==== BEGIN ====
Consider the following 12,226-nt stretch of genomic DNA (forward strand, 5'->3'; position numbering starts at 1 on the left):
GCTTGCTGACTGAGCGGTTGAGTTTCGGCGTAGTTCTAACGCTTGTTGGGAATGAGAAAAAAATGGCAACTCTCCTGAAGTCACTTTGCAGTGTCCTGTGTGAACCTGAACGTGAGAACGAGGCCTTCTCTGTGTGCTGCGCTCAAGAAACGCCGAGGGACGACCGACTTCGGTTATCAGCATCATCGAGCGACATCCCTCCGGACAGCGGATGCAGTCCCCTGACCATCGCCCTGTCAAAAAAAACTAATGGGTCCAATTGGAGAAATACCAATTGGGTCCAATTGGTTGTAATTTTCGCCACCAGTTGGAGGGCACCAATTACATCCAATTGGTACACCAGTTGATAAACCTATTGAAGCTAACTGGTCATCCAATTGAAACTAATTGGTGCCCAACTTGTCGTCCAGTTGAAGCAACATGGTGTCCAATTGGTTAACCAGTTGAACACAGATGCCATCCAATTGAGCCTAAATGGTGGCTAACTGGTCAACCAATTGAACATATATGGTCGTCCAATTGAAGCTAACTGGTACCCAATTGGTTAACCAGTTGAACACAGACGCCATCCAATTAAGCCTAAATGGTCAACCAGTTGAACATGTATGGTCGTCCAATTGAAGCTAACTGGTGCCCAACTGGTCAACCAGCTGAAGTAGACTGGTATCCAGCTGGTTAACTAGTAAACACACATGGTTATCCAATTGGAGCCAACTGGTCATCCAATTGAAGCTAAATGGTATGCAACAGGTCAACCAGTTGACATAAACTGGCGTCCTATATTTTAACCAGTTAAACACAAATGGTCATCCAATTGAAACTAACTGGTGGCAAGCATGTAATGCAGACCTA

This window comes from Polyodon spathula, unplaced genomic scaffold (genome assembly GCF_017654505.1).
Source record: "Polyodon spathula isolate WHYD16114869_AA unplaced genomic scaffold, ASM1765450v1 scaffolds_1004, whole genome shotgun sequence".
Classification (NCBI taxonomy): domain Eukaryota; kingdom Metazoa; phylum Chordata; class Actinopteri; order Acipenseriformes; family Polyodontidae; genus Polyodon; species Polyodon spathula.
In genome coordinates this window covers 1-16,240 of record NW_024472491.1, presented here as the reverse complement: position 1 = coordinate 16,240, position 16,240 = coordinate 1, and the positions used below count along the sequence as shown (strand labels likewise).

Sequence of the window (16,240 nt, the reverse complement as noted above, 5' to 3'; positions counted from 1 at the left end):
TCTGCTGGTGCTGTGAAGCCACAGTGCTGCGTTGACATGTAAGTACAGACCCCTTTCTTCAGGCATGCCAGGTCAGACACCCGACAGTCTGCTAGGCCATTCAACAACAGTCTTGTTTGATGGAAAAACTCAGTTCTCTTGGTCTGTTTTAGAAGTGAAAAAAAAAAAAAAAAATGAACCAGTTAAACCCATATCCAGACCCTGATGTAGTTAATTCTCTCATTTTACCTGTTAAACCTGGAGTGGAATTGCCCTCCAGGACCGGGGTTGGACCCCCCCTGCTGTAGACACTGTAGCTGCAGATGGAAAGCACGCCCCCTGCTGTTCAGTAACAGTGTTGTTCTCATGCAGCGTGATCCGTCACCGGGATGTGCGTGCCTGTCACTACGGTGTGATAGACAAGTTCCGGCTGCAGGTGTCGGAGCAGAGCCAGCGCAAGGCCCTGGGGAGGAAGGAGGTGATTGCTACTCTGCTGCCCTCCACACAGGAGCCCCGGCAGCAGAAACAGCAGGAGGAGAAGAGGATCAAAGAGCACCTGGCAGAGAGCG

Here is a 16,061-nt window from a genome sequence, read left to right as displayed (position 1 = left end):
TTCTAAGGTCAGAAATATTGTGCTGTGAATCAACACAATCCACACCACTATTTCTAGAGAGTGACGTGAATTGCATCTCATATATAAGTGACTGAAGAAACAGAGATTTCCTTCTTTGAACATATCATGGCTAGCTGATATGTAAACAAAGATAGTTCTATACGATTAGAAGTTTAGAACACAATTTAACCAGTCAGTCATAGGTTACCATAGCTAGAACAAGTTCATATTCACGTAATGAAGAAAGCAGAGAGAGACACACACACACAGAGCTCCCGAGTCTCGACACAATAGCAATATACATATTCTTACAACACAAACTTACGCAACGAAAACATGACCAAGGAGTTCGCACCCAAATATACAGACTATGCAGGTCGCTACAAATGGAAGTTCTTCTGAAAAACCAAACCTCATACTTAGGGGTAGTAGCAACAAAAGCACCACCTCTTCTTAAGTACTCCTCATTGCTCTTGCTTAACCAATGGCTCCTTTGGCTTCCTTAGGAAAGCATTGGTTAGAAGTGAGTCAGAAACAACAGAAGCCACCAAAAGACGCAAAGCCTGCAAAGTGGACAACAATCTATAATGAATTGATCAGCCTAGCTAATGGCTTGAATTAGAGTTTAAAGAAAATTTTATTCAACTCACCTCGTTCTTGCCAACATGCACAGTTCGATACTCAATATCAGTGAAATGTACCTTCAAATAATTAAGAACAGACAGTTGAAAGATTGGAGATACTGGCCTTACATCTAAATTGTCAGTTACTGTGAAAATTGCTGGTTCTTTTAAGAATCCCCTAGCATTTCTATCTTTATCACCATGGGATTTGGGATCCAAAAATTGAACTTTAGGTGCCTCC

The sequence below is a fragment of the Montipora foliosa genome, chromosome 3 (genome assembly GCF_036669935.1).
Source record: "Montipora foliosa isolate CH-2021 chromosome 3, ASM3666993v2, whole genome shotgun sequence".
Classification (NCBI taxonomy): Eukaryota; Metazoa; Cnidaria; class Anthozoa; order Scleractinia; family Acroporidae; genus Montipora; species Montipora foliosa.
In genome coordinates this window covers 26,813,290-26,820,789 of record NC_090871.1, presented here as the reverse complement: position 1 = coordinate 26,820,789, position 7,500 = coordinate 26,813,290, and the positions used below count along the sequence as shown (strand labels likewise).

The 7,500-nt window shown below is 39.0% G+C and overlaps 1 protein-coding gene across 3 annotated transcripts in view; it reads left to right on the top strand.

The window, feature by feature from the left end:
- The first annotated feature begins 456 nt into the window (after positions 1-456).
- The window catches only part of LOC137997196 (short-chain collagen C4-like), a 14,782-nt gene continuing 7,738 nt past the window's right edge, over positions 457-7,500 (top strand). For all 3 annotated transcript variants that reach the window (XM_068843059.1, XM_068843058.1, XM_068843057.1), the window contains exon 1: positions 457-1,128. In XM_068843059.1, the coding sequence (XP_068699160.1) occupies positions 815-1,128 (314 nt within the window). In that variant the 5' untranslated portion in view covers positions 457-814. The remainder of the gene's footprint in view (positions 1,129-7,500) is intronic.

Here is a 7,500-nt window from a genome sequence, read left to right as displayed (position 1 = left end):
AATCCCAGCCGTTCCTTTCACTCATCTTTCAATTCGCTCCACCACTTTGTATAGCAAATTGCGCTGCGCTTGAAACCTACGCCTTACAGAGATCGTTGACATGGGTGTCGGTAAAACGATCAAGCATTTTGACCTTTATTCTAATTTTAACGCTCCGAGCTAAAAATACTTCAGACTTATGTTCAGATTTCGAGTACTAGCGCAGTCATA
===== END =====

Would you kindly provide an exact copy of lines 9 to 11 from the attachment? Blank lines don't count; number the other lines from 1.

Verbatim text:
Here is a 16,061-nt window from a genome sequence, read left to right as displayed (position 1 = left end):
TTCTAAGGTCAGAAATATTGTGCTGTGAATCAACACAATCCACACCACTATTTCTAGAGAGTGACGTGAATTGCATCTCATATATAAGTGACTGAAGAAACAGAGATTTCCTTCTTTGAACATATCATGGCTAGCTGATATGTAAACAAAGATAGTTCTATACGATTAGAAGTTTAGAACACAATTTAACCAGTCAGTCATAGGTTACCATAGCTAGAACAAGTTCATATTCACGTAATGAAGAAAGCAGAGAGAGACACACACACACAGAGCTCCCGAGTCTCGACACAATAGCAATATACATATTCTTACAACACAAACTTACGCAACGAAAACATGACCAAGGAGTTCGCACCCAAATATACAGACTATGCAGGTCGCTACAAATGGAAGTTCTTCTGAAAAACCAAACCTCATACTTAGGGGTAGTAGCAACAAAAGCACCACCTCTTCTTAAGTACTCCTCATTGCTCTTGCTTAACCAATGGCTCCTTTGGCTTCCTTAGGAAAGCATTGGTTAGAAGTGAGTCAGAAACAACAGAAGCCACCAAAAGACGCAAAGCCTGCAAAGTGGACAACAATCTATAATGAATTGATCAGCCTAGCTAATGGCTTGAATTAGAGTTTAAAGAAAATTTTATTCAACTCACCTCGTTCTTGCCAACATGCACAGTTCGATACTCAATATCAGTGAAATGTACCTTCAAATAATTAAGAACAGACAGTTGAAAGATTGGAGATACTGGCCTTACATCTAAATTGTCAGTTACTGTGAAAATTGCTGGTTCTTTTAAGAATCCCCTAGCATTTCTATCTTTATCACCATGGGATTTGGGATCCAAAAATTGAACTTTAGGTGCCTCC

The sequence below is a fragment of the Montipora foliosa genome, chromosome 3 (genome assembly GCF_036669935.1).